First of all, marketing in general is over saturated. It’s becoming more and more difficult to release a marketing campaign that stands out from the rest.

Statistics show that the average consumer is exposed to thousands of advertisements each day. They hear ads on the radio (before they switch stations) and watch ads on television (before changing the channel).

This is How Marketing has Changed in the Last 15 Years Click To Tweet

In 2015, the number of consumer emails sent and received each day totaled over 93 billion.1 This number has increased at an average annual rate of 6% and is projected to reach nearly 118 billion by the end of 2019.

Consumers today have become both blind to the constant stream of advertising around them and wise to the tips and tricks advertisers use to catch their ever-waning attention.

Marketing has change and we must learn how to evolve our marketing strategies based on what the consumer wants and will respond to.

Consumers Process Digital Marketing Differently Than You’d Expect

Digital marketing is a better approach than average marketing strategies due to advanced targeting strategies which add relevancy to viewers. In addition, these ads are in front of consumers on pages they want to see instead of interrupting their favorite music or television shows.

Digital advertising allows for increased interaction with a specific audience, it’s cost-effective, it’s data-driven, and it produces real-time results! It’s no wonder the world of advertising is quickly turning digital.

But, according to one study, digital marketing is actually harder to process than the direct mail we’re so quick to avoid.2

The study compared the effects of direct mail with digital media (email and display ads) by recording electroencephalography (a brain imaging method that records the brain’s electrical activity at the surface of the scalp using sensors) and eye tracking (tests that measure the gaze and movement of the eyes using a small, specialized camera).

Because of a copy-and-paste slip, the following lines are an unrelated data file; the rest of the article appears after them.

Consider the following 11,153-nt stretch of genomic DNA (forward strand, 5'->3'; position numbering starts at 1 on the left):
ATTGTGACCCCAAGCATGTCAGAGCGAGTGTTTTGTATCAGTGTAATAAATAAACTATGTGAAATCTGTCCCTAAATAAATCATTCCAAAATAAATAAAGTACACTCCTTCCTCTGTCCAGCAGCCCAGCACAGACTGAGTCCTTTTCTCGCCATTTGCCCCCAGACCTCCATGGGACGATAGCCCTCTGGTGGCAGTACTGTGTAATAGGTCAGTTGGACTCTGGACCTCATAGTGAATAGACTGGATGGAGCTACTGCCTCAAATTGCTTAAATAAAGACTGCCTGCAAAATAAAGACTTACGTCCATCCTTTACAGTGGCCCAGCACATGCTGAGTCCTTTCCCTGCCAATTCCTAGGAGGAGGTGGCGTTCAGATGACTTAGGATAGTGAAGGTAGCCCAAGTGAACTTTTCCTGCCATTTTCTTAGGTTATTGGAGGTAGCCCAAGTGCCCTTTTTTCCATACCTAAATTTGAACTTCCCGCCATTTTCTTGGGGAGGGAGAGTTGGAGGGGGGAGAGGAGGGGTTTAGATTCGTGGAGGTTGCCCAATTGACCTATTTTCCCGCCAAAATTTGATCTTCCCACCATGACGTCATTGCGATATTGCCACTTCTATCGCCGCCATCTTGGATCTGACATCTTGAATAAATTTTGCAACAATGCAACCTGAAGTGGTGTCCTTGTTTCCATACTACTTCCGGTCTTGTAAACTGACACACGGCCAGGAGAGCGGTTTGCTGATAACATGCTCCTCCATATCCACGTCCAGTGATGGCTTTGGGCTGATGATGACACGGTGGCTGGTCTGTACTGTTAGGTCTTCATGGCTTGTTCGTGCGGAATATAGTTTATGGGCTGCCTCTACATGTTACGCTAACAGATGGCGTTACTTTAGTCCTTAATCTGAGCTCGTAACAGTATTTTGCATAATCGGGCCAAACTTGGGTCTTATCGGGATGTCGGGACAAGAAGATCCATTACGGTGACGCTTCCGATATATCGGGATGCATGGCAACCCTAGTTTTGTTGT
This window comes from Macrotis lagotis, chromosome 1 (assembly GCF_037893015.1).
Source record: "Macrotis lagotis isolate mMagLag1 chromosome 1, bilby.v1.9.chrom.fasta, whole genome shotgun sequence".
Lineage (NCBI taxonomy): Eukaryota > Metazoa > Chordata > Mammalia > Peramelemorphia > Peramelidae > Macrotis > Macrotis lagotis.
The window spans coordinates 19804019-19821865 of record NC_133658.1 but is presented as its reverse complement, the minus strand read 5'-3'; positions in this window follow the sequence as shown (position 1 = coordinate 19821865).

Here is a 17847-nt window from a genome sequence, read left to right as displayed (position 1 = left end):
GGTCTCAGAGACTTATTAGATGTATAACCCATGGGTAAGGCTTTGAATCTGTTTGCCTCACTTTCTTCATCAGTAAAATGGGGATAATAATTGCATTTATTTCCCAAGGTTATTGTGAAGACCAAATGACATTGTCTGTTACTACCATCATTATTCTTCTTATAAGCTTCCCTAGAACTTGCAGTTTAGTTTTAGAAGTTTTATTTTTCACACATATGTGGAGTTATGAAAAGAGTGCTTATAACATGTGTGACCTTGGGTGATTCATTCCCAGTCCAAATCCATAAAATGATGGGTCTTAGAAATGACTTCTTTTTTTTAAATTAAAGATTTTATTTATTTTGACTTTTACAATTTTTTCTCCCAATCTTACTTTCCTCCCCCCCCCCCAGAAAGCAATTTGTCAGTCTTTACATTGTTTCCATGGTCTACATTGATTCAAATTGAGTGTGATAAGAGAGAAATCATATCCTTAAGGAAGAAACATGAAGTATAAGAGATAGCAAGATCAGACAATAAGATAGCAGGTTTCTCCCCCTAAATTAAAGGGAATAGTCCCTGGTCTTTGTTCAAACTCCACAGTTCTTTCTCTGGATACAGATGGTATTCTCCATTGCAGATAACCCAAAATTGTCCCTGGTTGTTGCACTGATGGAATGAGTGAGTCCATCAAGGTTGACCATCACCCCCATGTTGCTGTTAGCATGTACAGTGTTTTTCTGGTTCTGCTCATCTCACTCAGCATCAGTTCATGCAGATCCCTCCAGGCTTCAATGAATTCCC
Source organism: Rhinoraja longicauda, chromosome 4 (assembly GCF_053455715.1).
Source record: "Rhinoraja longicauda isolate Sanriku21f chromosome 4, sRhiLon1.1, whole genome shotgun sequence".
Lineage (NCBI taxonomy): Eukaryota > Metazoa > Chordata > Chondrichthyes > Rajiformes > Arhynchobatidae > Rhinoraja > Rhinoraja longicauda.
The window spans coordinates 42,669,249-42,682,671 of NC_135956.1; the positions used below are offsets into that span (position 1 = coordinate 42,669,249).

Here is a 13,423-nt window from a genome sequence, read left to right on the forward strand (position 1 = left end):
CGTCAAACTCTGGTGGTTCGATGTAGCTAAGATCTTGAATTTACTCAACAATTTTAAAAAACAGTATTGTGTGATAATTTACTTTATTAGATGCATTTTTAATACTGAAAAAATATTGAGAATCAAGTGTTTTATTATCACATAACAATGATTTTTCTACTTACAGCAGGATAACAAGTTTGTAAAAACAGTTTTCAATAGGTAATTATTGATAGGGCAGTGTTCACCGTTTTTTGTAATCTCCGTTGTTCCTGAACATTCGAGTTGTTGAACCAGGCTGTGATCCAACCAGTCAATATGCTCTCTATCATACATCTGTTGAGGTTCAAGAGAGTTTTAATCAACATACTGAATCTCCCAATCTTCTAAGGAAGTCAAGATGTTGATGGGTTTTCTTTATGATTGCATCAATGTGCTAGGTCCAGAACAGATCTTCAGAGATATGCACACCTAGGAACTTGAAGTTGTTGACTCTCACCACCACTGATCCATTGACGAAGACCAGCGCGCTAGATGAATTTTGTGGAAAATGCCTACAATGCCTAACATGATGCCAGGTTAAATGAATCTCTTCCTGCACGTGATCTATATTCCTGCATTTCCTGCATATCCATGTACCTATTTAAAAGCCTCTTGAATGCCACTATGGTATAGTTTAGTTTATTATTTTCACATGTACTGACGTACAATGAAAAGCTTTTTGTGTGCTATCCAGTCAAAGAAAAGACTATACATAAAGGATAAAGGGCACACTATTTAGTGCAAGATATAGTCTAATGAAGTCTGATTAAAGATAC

The study proved that direct mail actually requires 21% less cognitive effort than digital marketing.2

In fact, when asked to cite the brand name of an advertisement they had just seen, recall was 70% higher among participants who were exposed to a direct mail piece (75%) than a digital display ad (44%).

Direct Mail Marketing is Less Saturated Than Ever Before

According to The Household Diary Study by the United States Postal Service, total mail volume dropped 2.1% from 2001 to 2015.3 Today, the average household receives 15 pieces of mail per week. That’s less than three pieces of mail each day…

The fact that the USPS is experiencing a decline in direct mail marketing is actually a good thing!

With less competition in the mailbox, direct mail has more value and finds itself receiving more attention and responses than ever. USPS reports that 93% of households take time to sort their mail each day and 83% enjoy receiving mail.4

The truth is, direct mail is actually more powerful than ever – but only when combined with other marketing methods.

Omni-Channel Marketing is the Key

By combining the success of the classic direct mail marketing campaign with a strategic use of digital (and email) marketing you can achieve the highest return on investment and will gain the best results.

This type of marketing strategy allows marketers to create a campaign that’s unique and stands out in a world that’s oversaturated with normal marketing methods. It compels consumers to respond because the marketing is different from the methods they’ve learned to ignore.

Digital marketing has widespread capabilities and highly targetable information that’s incredibly relevant to your audiences.

Direct mail marketing is able to do something digital marketing is incapable of – it can be placed in your target audience’s physical mailbox where they must see it, touch it, and respond to it (their response can be yes or no, but they must interact with the piece directly).

By choosing an omni-marketing campaign, like a digital sales event, you’ll be off-setting the weaknesses of digital marketing with the strengths of direct mail and vice versa.

An omni-channel approach like this can lead the recipient through each step of the buyer’s journey with marketing that responds to his or her actions whether they’re sorting their mail, checking their email, or browsing the web.


  1. 2016 DMA Statistical Fact Book